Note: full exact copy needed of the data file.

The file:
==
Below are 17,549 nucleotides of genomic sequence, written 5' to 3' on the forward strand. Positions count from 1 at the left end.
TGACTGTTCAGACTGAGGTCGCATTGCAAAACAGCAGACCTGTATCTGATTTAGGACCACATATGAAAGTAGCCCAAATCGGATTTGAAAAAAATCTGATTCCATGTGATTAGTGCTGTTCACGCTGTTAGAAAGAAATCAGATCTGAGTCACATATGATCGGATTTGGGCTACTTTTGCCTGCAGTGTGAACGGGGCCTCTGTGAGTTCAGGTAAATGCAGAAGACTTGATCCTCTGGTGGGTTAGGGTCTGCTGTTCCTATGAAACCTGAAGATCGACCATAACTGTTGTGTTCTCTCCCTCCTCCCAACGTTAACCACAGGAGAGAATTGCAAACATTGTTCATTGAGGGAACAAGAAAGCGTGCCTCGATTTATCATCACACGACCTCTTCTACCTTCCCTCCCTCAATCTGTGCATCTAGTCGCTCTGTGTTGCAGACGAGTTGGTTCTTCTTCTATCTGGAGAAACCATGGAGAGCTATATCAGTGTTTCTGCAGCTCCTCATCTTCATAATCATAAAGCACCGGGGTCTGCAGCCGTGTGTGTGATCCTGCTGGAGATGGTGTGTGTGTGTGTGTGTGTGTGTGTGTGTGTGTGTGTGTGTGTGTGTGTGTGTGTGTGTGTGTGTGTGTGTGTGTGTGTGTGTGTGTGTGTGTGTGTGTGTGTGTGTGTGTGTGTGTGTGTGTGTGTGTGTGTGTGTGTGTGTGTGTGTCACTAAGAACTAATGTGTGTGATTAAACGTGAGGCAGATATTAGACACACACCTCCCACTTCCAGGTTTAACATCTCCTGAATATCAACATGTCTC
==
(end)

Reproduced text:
Below are 17,549 nucleotides of genomic sequence, written 5' to 3' on the forward strand. Positions count from 1 at the left end.
TGACTGTTCAGACTGAGGTCGCATTGCAAAACAGCAGACCTGTATCTGATTTAGGACCACATATGAAAGTAGCCCAAATCGGATTTGAAAAAAATCTGATTCCATGTGATTAGTGCTGTTCACGCTGTTAGAAAGAAATCAGATCTGAGTCACATATGATCGGATTTGGGCTACTTTTGCCTGCAGTGTGAACGGGGCCTCTGTGAGTTCAGGTAAATGCAGAAGACTTGATCCTCTGGTGGGTTAGGGTCTGCTGTTCCTATGAAACCTGAAGATCGACCATAACTGTTGTGTTCTCTCCCTCCTCCCAACGTTAACCACAGGAGAGAATTGCAAACATTGTTCATTGAGGGAACAAGAAAGCGTGCCTCGATTTATCATCACACGACCTCTTCTACCTTCCCTCCCTCAATCTGTGCATCTAGTCGCTCTGTGTTGCAGACGAGTTGGTTCTTCTTCTATCTGGAGAAACCATGGAGAGCTATATCAGTGTTTCTGCAGCTCCTCATCTTCATAATCATAAAGCACCGGGGTCTGCAGCCGTGTGTGTGATCCTGCTGGAGATGGTGTGTGTGTGTGTGTGTGTGTGTGTGTGTGTGTGTGTGTGTGTGTGTGTGTGTGTGTGTGTGTGTGTGTGTGTGTGTGTGTGTGTGTGTGTGTGTGTGTGTGTGTGTGTGTGTGTGTGTGTGTGTGTGTGTGTGTGTGTGTGTGTGTGTCACTAAGAACTAATGTGTGTGATTAAACGTGAGGCAGATATTAGACACACACCTCCCACTTCCAGGTTTAACATCTCCTGAATATCAACATGTCTC